That’s correct. And contrary to layperson belief, a patent does not give you the ‘right’ to practice your invention, but the right to sue others not to practice your invention. A vital distinction, since it costs money to go to trial and sue others (typically at least close to a million dollars for any decent shot across the bow of an infringer). Costly litigation is a fact this is exploited in the reverse by patent trolls.

We need more and better patent laws. Even Alex T agrees in a private email to me.

11 Andrew M September 4, 2013 at 4:20 am

Coase made a mistake in advocating the sale of spectrum rights. The U.S. is one of the few countries where permanent spectrum licenses are sold; in most of the rest of the world, spectrum is leased for 15 or 20 years. This allows the government to profit by selling a new lease every couple of decades.

Advances in technology have massively increased the utility of wireless communications. By selling off prime spectrum in the early years of wireless technology, the Federal government has foregone a revenue stream of hundreds of millions of dollars annually.

12 Margaret September 4, 2013 at 5:37 am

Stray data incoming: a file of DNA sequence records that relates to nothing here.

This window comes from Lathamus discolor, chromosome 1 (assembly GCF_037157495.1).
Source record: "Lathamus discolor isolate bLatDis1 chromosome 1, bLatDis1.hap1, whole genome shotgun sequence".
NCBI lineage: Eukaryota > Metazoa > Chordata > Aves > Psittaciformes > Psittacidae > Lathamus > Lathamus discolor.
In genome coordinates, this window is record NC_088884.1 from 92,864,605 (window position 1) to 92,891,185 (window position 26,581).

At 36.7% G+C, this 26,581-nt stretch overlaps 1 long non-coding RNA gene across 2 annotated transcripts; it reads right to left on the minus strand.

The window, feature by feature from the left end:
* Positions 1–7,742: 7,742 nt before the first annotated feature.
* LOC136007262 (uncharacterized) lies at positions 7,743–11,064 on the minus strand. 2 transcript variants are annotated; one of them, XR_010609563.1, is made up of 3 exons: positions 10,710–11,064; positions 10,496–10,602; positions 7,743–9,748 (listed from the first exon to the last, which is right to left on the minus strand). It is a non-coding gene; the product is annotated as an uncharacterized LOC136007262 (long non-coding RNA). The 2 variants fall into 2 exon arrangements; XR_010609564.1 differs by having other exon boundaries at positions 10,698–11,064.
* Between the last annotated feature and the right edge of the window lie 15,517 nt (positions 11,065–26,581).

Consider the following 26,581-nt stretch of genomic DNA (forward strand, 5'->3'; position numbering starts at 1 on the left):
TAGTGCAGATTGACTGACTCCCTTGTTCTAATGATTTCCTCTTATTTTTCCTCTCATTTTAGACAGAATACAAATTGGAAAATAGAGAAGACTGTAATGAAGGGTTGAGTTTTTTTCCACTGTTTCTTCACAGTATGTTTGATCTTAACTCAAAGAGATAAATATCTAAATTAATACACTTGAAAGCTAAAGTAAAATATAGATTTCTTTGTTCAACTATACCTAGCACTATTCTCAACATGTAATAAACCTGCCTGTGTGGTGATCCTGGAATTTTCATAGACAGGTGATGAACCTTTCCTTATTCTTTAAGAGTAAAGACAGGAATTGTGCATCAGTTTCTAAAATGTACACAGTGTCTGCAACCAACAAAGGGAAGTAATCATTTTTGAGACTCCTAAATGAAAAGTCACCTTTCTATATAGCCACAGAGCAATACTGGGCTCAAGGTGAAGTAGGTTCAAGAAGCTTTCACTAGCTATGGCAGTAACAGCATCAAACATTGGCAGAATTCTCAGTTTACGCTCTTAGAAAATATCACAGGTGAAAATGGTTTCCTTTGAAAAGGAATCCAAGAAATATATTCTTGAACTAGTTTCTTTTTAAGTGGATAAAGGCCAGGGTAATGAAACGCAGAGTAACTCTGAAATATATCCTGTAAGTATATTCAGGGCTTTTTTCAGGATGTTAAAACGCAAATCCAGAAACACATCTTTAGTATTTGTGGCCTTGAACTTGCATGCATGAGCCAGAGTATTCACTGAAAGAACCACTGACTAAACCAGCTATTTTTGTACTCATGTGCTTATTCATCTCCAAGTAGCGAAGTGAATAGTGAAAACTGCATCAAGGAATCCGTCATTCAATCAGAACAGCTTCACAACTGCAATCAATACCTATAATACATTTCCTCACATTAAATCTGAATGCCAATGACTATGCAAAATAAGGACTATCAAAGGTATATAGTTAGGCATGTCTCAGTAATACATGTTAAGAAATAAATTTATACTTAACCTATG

The first auction for radio spectrum was held in 1991 in New Zealand. It was the first in the world and a considerable success.

13 bob September 4, 2013 at 1:32 pm

My difficulty with sales other than leases is the difficulty of taxation. If I buy land, and it becomes very valuable, I can’t hide its value, and it will be taxed appropriately. A tax provides an active incentive to upgrade or sell the underused resource.

An important difficulty is that spectrum is far more scarce than land: If I can’t pay for land in Manhattan, I can cross the river and get an acceptable replacement for most uses. In comparison, look for spectrum that allows you to transfer data for 3 miles at about a gigabit per second. Property rights would probably be a lot less useful if the smallest property anyone could buy was the size of Texas.

So, given that spectrum is very valuable, but hard to break apart into small pieces, drastic misuse is much harder to curb, and much more harmful to society, than someone that wants to plant 5 acres of corn in Manhattan.

So the question is, what can we do to allow the market to work as best as it can? I for one see the point of leases, if made long enough to make sure that by the end of the lease, the original use was probably obsolete. We don’t want to repeat the big waste of the old analog television spectrum.